Biology

Poaceae Family Characteristics and Economic Importance

Gramineae (Grass Family)

Poaceae family is distributed throughout the world. It has 600 genera and 10,000 species. There are 158 genera and 492 species of this family in Pakistan. three major characteristics of the Poaceae or grass family separate them from other plant families. it is the combination of three characteristics of the grass family.

Familiar PlantsPoaceae

  • Triticum vulgare, wheat
  • Zea mays, corn
  • Avena sativa, oat
  • Oryza sativa, rice
  • Bambusa, bamboo
  • Saccharam officinarum, Sugar cane.

Vegetative Charachteristics of Poaceae

Poaceae also is known as Gramineae have some unique characteristics than other families. usually known as grass family, have 12 subfamilies, about 600 genera, and some 10,000 or more species.they are arranged in spikelets, each has one or more florets. the spikelets consist of two or fewer bracts at base.

perianth reduced to two scales( Calle lodicules) expand and contract to spread the lemma and palea. there are some more charachteristics are given bellow:

  1. Habit: Annual or perennial herbs.
  2. Stem: It is jointed and usually hollow at the internodes. It is closed at nodes.
  3. Leaves: Leaves are solitary at node. They are sometimes, crowded at the base of the stem. These leaves are simple, alternate, exstipulate and mostly sessile. The leaf bases are mostly sheathing.
  4. Poaceae or grassland are dominated plant communities.
  5. they are considered the most important plant family to human, infact humans are mostly economically dependent on these communities.
  6. Poaceae are contribute to human development as staple food grains, animal grasses, cereal crops, lawn and forage grasses, bumboo ( widely used for construction).

Inflorescence in Poaceae

Their inflorescence is compound. The unit of its inflorescence is called spikelet. These spikelets are variously arranged.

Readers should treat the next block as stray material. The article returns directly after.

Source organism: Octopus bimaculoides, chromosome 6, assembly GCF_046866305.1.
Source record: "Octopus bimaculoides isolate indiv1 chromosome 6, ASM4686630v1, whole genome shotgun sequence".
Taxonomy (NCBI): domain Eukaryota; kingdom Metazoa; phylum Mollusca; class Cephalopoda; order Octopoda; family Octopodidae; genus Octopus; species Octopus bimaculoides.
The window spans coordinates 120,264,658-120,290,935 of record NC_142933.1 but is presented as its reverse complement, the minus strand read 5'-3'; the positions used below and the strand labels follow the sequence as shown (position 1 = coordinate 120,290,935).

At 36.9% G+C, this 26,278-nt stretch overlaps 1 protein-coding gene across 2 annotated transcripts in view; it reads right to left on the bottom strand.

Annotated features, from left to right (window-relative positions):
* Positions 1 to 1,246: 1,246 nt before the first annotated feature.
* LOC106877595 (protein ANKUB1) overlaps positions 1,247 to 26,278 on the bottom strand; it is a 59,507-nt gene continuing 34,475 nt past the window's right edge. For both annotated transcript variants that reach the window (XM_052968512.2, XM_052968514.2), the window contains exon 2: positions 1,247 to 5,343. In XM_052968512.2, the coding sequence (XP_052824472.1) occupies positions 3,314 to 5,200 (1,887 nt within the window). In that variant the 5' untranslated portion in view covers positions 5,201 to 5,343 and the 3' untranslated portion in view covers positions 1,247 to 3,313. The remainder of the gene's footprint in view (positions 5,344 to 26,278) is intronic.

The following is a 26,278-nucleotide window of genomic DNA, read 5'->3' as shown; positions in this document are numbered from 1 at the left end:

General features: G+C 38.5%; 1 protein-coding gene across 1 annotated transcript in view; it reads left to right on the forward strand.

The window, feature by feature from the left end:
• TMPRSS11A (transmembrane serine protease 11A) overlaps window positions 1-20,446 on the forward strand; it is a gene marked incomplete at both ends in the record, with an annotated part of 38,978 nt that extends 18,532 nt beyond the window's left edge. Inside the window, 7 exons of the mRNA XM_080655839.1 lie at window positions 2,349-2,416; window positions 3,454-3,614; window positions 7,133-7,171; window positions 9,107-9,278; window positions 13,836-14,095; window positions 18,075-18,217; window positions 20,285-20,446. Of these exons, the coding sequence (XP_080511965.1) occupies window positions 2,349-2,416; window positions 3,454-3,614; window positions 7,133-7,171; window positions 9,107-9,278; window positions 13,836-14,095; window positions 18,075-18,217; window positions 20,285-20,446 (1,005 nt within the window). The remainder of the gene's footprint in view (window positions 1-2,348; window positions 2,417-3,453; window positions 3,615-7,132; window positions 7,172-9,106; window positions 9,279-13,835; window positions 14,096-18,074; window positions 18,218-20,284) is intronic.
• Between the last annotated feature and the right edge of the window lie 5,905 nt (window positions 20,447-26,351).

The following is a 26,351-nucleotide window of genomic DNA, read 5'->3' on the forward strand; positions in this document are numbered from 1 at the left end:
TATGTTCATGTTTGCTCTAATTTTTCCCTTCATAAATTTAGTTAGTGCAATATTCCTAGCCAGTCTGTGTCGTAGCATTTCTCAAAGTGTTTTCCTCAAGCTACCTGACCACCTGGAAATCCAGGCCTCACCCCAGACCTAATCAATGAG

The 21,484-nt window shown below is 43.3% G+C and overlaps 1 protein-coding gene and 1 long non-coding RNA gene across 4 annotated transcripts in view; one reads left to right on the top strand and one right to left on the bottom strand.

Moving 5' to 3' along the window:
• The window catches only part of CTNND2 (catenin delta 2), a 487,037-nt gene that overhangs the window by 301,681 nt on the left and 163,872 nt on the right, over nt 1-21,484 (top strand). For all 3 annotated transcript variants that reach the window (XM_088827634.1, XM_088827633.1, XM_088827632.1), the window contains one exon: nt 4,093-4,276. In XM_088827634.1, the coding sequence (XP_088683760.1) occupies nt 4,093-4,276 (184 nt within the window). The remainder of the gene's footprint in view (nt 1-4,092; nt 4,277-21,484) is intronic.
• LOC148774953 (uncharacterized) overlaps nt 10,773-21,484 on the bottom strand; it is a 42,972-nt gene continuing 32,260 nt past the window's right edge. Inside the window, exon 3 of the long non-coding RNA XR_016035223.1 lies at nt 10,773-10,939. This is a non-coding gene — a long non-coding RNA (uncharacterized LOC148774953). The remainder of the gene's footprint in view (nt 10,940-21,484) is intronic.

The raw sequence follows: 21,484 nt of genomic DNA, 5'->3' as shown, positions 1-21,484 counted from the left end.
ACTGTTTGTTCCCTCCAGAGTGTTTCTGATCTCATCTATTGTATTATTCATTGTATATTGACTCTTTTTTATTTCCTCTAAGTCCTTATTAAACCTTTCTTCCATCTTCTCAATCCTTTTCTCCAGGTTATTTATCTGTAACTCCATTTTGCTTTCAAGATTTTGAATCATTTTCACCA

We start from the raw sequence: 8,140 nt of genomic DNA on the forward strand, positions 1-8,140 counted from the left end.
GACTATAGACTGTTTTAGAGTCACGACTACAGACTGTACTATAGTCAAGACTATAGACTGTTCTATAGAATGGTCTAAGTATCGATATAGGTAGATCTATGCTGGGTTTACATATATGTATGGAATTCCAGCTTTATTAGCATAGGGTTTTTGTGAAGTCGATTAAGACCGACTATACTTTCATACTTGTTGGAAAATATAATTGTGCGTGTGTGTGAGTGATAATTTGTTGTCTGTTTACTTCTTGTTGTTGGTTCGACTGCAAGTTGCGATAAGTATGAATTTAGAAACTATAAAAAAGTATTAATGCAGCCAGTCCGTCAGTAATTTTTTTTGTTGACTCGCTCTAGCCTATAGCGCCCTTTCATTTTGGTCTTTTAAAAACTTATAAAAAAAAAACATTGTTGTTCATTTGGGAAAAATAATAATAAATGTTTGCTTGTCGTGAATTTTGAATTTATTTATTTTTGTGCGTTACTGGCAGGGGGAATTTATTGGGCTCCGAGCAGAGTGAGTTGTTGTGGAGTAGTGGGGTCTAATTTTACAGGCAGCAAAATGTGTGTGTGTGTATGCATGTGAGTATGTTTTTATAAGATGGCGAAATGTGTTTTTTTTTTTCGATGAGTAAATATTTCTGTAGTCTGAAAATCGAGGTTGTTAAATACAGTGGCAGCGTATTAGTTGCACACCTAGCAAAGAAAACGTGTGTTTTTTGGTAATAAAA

• They may form dense clusters as in wheat compound spike.Inflorescence in Poaceae
  • They may be arranged on a branched axis-p3n’cle as in spikelets of oat.

The spikelets are arranged on a slender axis called rachilla. Each spikelet consists of bracts. The lower two empty bracts are called glumes. The glumes cover whole of the spikelet.

The upper bract is called lemma. It encloses the flower. A hyaline scale like bract is present opposite to lemma. It is called palea. This whole structure consisting of lemma, palea and flower is called floret. The glumes or lemmas also contain one or more bristle like structures called awns.

This basic pattern of spikelet is present in all the members of this family. The spikelets of grasses vary in different genera. However; they have different number of fertile florets and different number of sex organs in them.

Flower:  Flower is usually bisexual (sometimes unisexual), small, inconspicuous, sessile, bracteate, incomplete, zygomorphic and hypogynous.

Perianth: It is absent or it is represented by 2 (rarely 3) scales called lodicules. These lodicules are hyaline or fleshy.

Androecium: They have 1 to 6, mostly 3, free stamens. They have delicate filaments. While, their anther is versatile.

Gynoecium: They have a compound pistil with three united carpels. Only one carpel is functional. However; stigma usually large and feather like.

Fruit: There fruits are grains or caryopsis. Caryopsis is a dry indehiscent fruit in which fruit wall (pericarp) is completely fused with the seed coat.

Economic Importance of Poaceae

This family has greater importance than all other families of the flowering plants. Although; it has importance both for man and animals.

  1. Food: All the cereals and millets belong to this family. These form the basic food of mankind. These plants are:
  • Tirticum sp (Wheat)
  • Avena sativa
  • Zea mays (corn)
  • Oryza sativa (rice)
  • Hordeum vulgare (barley)
  • Scale cereale (rye)
  • Penlsetum typholdeum
  • Sorghum vulgare
  1. Fodders Most of the fodders of the animals also belong to this family.
  2. The dried stems and leaves of the cereal crops are used as fodder for the cattle.
  3. Sugar: Sugar ¡s obtained from the juice of Saccharum officinarum (sugar cane).
  4. Ornamental plants: Many gras.es are used ¡n lawns, e.g. Agrostis,
  5. Poa, Festuca etc. So these plants have ornamental significance.
  6. Used of Bamboo Bambusa (bamboo): These are used as building material.
  7. These are used for thatching huts making boats, carts pipes etc. Their spilt stems are woven into mats, fans, hats and course umbrella. While, their leaves are given to horse for curing cough and cold.
  8. Aromatic oils: Certain grasses give aromatic oil e.g. Cymbopogon squarrosus (lemon grass). It gives lemon grass oil.
  9. This oil is used in perfumes and soap industry for making infusions.
  10. Paper Industry: Some species of grasses are used for making papers.
  11. Alcohol and beverages: Ethyl alcohol and many other beverages are prepared form cereals. For example, whisky is prepared from rye, corn and rum molasses form sugar cane.
  12. Ropes: Fibers are obtained from the leaves of Saccharum munja. However, these fibers are used for making ropes

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